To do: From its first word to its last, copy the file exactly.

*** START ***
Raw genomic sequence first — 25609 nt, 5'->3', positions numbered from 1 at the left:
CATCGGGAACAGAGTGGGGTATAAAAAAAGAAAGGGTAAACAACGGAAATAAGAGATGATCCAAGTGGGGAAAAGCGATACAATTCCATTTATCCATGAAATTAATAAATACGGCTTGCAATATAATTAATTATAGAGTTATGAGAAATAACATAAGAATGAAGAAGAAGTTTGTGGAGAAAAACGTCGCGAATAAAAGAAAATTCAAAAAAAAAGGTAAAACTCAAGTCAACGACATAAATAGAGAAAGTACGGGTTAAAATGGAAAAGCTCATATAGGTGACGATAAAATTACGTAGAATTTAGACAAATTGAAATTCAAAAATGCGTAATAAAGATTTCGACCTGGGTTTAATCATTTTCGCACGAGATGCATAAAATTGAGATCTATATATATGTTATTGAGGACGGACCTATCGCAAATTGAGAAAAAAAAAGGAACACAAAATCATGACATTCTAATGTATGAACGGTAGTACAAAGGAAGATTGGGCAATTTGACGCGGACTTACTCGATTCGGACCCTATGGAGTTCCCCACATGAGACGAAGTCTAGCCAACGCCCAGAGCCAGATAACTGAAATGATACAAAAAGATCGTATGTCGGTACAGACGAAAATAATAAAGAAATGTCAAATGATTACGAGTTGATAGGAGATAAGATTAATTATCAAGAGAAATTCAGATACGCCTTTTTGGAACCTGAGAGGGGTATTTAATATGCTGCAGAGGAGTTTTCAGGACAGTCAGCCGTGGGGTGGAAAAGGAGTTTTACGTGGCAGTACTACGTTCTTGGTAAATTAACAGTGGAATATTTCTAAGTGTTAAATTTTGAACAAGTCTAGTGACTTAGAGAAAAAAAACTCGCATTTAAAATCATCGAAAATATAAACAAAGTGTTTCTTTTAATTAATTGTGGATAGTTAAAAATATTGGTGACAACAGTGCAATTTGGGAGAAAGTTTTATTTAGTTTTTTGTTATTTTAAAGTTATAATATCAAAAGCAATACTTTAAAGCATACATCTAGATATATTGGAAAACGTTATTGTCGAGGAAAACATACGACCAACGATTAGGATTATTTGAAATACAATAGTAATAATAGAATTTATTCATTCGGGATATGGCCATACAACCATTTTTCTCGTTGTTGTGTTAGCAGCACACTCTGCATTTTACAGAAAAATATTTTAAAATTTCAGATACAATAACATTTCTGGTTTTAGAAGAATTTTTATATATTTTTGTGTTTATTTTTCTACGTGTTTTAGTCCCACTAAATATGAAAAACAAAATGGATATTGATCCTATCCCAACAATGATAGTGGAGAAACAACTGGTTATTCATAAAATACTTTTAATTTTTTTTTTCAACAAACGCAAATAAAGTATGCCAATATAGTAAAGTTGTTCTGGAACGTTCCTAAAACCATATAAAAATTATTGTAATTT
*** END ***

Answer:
Raw genomic sequence first — 25609 nt, 5'->3', positions numbered from 1 at the left:
CATCGGGAACAGAGTGGGGTATAAAAAAAGAAAGGGTAAACAACGGAAATAAGAGATGATCCAAGTGGGGAAAAGCGATACAATTCCATTTATCCATGAAATTAATAAATACGGCTTGCAATATAATTAATTATAGAGTTATGAGAAATAACATAAGAATGAAGAAGAAGTTTGTGGAGAAAAACGTCGCGAATAAAAGAAAATTCAAAAAAAAAGGTAAAACTCAAGTCAACGACATAAATAGAGAAAGTACGGGTTAAAATGGAAAAGCTCATATAGGTGACGATAAAATTACGTAGAATTTAGACAAATTGAAATTCAAAAATGCGTAATAAAGATTTCGACCTGGGTTTAATCATTTTCGCACGAGATGCATAAAATTGAGATCTATATATATGTTATTGAGGACGGACCTATCGCAAATTGAGAAAAAAAAAGGAACACAAAATCATGACATTCTAATGTATGAACGGTAGTACAAAGGAAGATTGGGCAATTTGACGCGGACTTACTCGATTCGGACCCTATGGAGTTCCCCACATGAGACGAAGTCTAGCCAACGCCCAGAGCCAGATAACTGAAATGATACAAAAAGATCGTATGTCGGTACAGACGAAAATAATAAAGAAATGTCAAATGATTACGAGTTGATAGGAGATAAGATTAATTATCAAGAGAAATTCAGATACGCCTTTTTGGAACCTGAGAGGGGTATTTAATATGCTGCAGAGGAGTTTTCAGGACAGTCAGCCGTGGGGTGGAAAAGGAGTTTTACGTGGCAGTACTACGTTCTTGGTAAATTAACAGTGGAATATTTCTAAGTGTTAAATTTTGAACAAGTCTAGTGACTTAGAGAAAAAAAACTCGCATTTAAAATCATCGAAAATATAAACAAAGTGTTTCTTTTAATTAATTGTGGATAGTTAAAAATATTGGTGACAACAGTGCAATTTGGGAGAAAGTTTTATTTAGTTTTTTGTTATTTTAAAGTTATAATATCAAAAGCAATACTTTAAAGCATACATCTAGATATATTGGAAAACGTTATTGTCGAGGAAAACATACGACCAACGATTAGGATTATTTGAAATACAATAGTAATAATAGAATTTATTCATTCGGGATATGGCCATACAACCATTTTTCTCGTTGTTGTGTTAGCAGCACACTCTGCATTTTACAGAAAAATATTTTAAAATTTCAGATACAATAACATTTCTGGTTTTAGAAGAATTTTTATATATTTTTGTGTTTATTTTTCTACGTGTTTTAGTCCCACTAAATATGAAAAACAAAATGGATATTGATCCTATCCCAACAATGATAGTGGAGAAACAACTGGTTATTCATAAAATACTTTTAATTTTTTTTTTCAACAAACGCAAATAAAGTATGCCAATATAGTAAAGTTGTTCTGGAACGTTCCTAAAACCATATAAAAATTATTGTAATTT